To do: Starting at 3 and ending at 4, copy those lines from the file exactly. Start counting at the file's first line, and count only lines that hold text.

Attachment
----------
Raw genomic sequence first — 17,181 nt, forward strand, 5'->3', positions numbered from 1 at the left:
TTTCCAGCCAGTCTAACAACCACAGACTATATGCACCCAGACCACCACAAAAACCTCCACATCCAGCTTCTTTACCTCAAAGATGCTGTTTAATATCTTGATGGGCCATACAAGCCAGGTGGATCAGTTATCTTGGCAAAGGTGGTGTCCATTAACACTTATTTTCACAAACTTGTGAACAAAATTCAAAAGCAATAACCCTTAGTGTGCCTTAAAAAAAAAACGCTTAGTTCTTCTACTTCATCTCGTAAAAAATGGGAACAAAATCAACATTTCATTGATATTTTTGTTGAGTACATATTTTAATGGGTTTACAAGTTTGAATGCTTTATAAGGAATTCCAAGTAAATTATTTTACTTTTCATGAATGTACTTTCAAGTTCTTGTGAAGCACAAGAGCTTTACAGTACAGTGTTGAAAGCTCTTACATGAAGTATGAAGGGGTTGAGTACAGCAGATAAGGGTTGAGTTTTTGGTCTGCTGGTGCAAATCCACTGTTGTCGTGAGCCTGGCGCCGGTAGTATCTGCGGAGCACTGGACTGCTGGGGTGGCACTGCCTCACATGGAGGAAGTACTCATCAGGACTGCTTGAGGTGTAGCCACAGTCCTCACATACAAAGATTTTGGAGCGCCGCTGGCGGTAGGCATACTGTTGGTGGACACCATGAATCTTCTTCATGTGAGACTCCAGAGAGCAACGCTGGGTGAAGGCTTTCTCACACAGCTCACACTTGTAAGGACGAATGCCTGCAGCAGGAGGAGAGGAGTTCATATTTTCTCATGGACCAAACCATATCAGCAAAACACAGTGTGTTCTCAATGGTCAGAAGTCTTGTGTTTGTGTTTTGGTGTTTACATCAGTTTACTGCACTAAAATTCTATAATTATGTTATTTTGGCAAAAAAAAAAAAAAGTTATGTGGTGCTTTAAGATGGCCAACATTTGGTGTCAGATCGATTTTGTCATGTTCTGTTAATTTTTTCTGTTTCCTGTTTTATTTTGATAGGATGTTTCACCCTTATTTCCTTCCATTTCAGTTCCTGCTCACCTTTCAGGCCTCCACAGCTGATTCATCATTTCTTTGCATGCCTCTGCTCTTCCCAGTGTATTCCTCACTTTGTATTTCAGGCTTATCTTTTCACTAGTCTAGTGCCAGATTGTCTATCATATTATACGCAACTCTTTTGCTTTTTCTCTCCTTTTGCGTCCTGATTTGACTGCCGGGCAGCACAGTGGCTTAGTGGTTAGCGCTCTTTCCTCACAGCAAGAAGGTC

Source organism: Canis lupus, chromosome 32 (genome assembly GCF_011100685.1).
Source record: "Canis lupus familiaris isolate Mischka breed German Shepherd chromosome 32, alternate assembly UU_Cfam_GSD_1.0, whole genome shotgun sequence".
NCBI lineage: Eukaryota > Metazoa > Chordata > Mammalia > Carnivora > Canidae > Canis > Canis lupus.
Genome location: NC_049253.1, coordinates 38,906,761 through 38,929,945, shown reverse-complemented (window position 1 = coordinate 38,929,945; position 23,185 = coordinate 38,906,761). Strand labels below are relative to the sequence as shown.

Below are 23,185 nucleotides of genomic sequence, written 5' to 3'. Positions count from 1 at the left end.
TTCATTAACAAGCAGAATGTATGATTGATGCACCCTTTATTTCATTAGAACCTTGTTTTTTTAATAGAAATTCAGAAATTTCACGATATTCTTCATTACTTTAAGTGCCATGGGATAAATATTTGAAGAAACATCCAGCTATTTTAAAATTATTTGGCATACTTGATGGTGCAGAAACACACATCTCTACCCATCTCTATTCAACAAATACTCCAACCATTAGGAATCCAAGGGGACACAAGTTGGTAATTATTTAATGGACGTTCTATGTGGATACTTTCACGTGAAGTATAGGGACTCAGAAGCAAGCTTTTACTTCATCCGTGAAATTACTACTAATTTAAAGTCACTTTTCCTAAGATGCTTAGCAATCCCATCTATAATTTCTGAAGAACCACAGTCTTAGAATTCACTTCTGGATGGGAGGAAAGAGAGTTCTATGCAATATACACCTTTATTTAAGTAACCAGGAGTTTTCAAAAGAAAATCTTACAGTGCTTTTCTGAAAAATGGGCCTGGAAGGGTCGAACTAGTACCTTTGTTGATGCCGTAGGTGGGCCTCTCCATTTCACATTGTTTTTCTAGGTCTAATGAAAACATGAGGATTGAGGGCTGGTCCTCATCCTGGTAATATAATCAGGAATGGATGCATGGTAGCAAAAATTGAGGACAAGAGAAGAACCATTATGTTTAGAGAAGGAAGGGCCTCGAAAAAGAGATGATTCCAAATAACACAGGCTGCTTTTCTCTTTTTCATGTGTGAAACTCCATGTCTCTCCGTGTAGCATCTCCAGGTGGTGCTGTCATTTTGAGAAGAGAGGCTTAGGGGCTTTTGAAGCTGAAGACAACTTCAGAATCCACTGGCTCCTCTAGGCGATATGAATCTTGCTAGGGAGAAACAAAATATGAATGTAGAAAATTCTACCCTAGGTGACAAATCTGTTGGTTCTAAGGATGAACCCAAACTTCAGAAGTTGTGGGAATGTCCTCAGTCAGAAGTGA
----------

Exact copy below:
Source organism: Canis lupus, chromosome 32 (genome assembly GCF_011100685.1).
Source record: "Canis lupus familiaris isolate Mischka breed German Shepherd chromosome 32, alternate assembly UU_Cfam_GSD_1.0, whole genome shotgun sequence".